Writing as a Landscape Painter on the subject of painting landscapes of the Moors and Valleys of Lancashire in winter. I always feel slightly down at heart when November ends and the evenings draw in with full dark at about 4.30pm. In the past especially when I returned from painting in Southern Spain I ignored this feeling of melancholia by painting away at a canvas with oodles of bright colour only to have to scrape it all off and paint it again because it didn't feel quite right. My partner and friends aghast at my actions. I've worked hard to make myself a painter whose responsive to what's around me and its difficult for me to switch that lever to off. My paintings would change as the sky lightens at the end of January. The worse case scenario is a wet Lancashire winter which sometimes lasts until Easter when spring and colour bursts forth.
Around that time I had a number of large commissions which called for bright spring light. Luckily my studio was and is windowless so that my bread and butter work could carry on under bright lights from the English Lighting Company along and a blaze of colour that bounces from one painting to the next.
This year I'm going to try something new and welcome melancholia by walkin and drawin in the gloamin this weird time of the day and year. I'm taking my cue and inspiration from Poets who are Land based. Like Wordsworth, Jaccottet plus the excellent work of Scots Poets such as Alexander Grey, John Stuart Blackie and Kathleen Raine who describe the daily living made from scratching the poor soil of the uplands. Winters good for poets, for them its a time to sit in front of the fire, reflect and make poems. The same can be said for painters. How to maintain interest in gloom can be read as how to maintain interest in the day.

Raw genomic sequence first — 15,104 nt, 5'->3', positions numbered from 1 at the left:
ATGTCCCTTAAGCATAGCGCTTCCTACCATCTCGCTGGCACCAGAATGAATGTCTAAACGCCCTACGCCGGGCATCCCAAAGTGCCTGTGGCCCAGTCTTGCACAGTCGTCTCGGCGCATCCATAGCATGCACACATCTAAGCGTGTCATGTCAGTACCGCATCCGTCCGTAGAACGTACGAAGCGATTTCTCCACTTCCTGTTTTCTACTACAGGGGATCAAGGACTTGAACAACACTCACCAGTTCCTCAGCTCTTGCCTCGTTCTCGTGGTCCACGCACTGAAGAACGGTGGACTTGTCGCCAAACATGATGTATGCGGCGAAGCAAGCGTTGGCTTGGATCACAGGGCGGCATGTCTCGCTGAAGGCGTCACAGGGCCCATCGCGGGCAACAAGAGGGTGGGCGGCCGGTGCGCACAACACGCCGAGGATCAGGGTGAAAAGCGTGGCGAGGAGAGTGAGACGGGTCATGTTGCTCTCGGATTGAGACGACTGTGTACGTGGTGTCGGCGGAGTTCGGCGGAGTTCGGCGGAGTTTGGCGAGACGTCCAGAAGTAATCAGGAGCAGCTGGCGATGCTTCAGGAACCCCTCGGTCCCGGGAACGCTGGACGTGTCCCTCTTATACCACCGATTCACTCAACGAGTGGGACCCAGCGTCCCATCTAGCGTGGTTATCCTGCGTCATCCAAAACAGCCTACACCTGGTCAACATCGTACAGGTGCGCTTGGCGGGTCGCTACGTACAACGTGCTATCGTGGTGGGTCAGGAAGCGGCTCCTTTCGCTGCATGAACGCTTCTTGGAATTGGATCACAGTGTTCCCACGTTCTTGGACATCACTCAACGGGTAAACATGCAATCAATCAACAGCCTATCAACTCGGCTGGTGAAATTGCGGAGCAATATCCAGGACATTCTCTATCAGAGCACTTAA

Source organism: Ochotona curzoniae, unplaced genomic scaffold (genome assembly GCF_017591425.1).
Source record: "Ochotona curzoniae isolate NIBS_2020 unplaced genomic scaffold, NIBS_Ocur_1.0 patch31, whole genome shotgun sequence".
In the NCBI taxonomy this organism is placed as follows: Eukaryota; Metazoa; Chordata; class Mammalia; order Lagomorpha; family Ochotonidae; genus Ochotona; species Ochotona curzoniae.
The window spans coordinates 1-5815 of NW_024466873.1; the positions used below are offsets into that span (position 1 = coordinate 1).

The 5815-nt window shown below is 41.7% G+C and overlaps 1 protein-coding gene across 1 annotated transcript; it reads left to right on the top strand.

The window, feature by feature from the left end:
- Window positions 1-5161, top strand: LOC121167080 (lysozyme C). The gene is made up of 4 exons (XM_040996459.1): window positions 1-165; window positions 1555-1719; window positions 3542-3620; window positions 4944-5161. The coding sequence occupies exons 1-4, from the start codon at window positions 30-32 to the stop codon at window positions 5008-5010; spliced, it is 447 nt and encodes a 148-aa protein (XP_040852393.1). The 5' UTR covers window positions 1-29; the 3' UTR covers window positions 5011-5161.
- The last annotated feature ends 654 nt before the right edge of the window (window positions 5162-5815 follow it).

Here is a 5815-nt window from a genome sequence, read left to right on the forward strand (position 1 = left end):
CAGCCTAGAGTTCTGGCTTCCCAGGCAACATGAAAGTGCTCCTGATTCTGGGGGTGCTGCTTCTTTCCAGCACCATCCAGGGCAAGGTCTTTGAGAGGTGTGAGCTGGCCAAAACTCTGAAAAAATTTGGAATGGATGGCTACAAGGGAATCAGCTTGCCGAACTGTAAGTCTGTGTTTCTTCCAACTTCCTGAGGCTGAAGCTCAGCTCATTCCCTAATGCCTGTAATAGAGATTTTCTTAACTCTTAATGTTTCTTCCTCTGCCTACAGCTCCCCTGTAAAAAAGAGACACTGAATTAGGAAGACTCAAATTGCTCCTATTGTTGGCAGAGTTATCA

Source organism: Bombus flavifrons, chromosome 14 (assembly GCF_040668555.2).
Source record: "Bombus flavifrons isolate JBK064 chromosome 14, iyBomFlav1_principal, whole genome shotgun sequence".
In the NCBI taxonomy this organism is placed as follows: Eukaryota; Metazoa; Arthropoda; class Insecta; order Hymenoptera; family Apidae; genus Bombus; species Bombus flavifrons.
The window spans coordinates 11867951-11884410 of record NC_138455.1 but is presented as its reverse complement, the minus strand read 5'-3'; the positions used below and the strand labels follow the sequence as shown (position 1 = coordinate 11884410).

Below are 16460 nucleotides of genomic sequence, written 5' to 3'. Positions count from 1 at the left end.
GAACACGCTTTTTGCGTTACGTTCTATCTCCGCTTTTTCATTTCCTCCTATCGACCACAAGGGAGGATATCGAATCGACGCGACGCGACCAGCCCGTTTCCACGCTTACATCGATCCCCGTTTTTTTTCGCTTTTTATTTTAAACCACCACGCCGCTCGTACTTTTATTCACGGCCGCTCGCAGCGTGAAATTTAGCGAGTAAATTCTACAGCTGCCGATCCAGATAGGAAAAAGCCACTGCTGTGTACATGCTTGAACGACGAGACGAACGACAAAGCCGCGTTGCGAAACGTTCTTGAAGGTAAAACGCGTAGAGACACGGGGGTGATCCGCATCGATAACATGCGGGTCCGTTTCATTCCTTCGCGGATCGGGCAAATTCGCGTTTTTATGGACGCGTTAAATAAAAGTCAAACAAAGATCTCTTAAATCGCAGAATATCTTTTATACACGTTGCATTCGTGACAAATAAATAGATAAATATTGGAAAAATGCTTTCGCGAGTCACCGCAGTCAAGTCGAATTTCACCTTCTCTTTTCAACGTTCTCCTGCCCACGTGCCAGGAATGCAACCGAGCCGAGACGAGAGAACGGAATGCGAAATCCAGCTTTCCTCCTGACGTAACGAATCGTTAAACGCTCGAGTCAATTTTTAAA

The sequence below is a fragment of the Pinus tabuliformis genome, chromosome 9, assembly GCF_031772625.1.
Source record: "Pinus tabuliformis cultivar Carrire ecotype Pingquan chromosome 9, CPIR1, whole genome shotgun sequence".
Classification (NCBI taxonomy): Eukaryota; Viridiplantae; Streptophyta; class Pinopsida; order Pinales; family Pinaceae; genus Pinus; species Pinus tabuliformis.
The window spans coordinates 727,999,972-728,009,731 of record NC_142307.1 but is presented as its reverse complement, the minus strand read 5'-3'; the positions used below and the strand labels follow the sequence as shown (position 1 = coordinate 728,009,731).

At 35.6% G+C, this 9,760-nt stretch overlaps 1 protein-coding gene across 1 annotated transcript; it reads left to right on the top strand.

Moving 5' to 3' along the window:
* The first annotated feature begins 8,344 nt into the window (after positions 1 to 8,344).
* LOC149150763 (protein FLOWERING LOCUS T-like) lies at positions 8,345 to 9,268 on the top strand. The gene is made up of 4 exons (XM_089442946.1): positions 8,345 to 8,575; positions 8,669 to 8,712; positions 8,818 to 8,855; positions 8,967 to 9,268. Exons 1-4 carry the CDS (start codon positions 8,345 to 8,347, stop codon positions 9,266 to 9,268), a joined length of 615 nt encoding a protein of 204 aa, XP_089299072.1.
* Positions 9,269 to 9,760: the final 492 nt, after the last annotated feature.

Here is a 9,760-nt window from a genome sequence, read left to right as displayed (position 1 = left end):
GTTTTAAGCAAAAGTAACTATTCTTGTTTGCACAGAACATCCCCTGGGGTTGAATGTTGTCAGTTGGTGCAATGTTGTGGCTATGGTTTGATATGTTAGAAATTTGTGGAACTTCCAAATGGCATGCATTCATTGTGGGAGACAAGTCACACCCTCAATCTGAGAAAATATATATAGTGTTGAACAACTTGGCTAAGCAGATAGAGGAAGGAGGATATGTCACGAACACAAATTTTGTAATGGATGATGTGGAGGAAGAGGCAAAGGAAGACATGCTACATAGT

|Gloamin 1 drawing mixed media on paper Charcoal, ink, watercolour|
With this in mind I set out to conquer melancholy.Once started and in the painting zone in winter I find it hard to tear myself away. Though I know the benefits of good fresh air and exercise. To do this I set my alarm for 4.15pm, strap my fitbit to my wrist, get into my buffalo jacket pick up my sketch bag and I go and make drawings. I'm lucky that in just a few minutes walk from my easel and tables, up a track there's an old rough stone wall to sit on. From this vantage point a view of soft browns emerge the top of tree branches brushing a greying orange sky, high above deep grey blue clouds arce. To my right above a hedge of stunted scrag end Hawthorne blown lateral a cold grey colour block of sky turns dark. This is a good place for drawing the living landscape drawing with charcoal and watercolour. Further into the wood an enormous chattering group of Crows emerge as they scold a fox or another walker and his dog. I wander over a still green field, onto the flat ridge top its crusty inch of soil spotted by outbreaks of millstone. Over the field a view of a steadfast copse of ancient twisted beech is loosing itself in a smudge of brown. Beyond all this a still glittering band of sea stretches from Barrow down along Lancashire's silver coast, to Liverpool and North Wales. A splendid place that is quintessentially Northern. To the west a dimming orange horizon spreads up to a silver blue that shivers between the trees. This is the gloaming the moment of near dark a still light lingering and flickering as the winter sun slowly ebbs away.
Fact check I use the word gloaming because I like it very much. I first heard it in the poetry and songs of the Scots and of late via an Irish group of musicians. According to the dictionary it's also an old English word descended from the Norsk settlers. Here's a dictionary definition of Gloamin. which is a very very old word, https://wordfoolery.wordpress.com/…/roaming-in-the-gloaming/, https://www.merriam-webster.com/dictionary/gloaming